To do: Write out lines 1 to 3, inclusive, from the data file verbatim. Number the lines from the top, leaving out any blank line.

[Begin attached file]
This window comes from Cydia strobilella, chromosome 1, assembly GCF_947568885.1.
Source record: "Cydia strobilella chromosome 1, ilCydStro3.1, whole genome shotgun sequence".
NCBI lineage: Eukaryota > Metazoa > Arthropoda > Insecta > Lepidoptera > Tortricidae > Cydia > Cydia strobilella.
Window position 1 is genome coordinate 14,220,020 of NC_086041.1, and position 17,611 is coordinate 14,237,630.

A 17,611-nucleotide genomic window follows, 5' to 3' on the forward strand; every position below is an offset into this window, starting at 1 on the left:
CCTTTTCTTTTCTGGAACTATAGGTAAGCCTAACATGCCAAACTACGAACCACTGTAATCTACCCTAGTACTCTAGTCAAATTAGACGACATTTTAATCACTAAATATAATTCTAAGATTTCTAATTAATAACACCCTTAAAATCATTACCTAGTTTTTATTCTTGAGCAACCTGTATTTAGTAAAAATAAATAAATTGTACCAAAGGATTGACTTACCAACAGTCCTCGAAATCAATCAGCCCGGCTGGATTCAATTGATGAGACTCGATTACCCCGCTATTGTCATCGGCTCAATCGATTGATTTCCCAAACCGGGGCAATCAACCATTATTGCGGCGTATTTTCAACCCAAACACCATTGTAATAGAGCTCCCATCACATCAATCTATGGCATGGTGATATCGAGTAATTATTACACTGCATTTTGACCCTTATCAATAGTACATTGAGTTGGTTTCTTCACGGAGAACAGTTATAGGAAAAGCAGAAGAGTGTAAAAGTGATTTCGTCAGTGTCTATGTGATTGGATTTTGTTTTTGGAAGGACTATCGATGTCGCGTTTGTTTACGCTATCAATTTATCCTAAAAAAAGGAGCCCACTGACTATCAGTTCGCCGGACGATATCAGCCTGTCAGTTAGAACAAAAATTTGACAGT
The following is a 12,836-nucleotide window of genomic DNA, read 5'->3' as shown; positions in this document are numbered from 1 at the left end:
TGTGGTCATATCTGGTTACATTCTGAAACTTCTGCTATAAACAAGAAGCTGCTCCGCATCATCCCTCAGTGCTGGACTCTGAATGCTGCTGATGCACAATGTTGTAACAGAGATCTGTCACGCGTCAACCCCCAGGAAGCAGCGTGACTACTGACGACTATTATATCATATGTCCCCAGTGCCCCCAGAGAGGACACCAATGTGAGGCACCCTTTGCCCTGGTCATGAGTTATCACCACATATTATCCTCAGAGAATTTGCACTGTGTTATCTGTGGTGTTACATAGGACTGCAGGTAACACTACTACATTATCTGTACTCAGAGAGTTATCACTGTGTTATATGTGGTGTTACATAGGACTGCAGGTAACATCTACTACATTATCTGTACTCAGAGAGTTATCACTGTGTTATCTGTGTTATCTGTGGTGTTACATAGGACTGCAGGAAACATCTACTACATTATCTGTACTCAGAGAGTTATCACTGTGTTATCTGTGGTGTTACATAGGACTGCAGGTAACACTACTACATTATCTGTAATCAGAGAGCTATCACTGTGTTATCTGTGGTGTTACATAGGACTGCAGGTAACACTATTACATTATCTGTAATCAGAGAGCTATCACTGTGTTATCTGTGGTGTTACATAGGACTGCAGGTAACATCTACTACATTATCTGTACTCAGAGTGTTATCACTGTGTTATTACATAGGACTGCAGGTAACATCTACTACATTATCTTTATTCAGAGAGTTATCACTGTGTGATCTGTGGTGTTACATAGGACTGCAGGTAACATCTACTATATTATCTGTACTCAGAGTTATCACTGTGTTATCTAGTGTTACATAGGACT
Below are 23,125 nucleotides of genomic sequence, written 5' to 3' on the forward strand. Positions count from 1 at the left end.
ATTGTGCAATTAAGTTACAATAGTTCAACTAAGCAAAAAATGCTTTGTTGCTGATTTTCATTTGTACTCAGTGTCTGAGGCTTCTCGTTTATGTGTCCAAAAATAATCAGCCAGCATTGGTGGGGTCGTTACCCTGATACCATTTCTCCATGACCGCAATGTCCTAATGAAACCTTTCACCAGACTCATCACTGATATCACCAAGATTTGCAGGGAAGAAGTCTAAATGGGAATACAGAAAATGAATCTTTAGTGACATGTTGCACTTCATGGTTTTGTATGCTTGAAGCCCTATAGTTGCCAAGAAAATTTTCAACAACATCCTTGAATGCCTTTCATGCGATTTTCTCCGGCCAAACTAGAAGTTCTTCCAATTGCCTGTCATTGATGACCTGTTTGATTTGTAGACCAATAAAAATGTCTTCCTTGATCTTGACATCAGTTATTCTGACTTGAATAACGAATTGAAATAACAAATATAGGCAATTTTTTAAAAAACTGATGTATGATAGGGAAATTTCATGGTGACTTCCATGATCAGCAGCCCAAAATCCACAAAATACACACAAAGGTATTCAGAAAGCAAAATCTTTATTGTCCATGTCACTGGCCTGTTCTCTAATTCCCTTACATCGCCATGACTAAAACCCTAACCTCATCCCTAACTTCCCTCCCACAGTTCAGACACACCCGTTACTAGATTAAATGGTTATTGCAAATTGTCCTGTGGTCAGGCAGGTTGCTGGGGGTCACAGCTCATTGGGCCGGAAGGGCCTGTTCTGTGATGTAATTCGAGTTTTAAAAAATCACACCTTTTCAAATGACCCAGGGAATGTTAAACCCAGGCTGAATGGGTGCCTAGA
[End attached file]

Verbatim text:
This window comes from Cydia strobilella, chromosome 1, assembly GCF_947568885.1.
Source record: "Cydia strobilella chromosome 1, ilCydStro3.1, whole genome shotgun sequence".
NCBI lineage: Eukaryota > Metazoa > Arthropoda > Insecta > Lepidoptera > Tortricidae > Cydia > Cydia strobilella.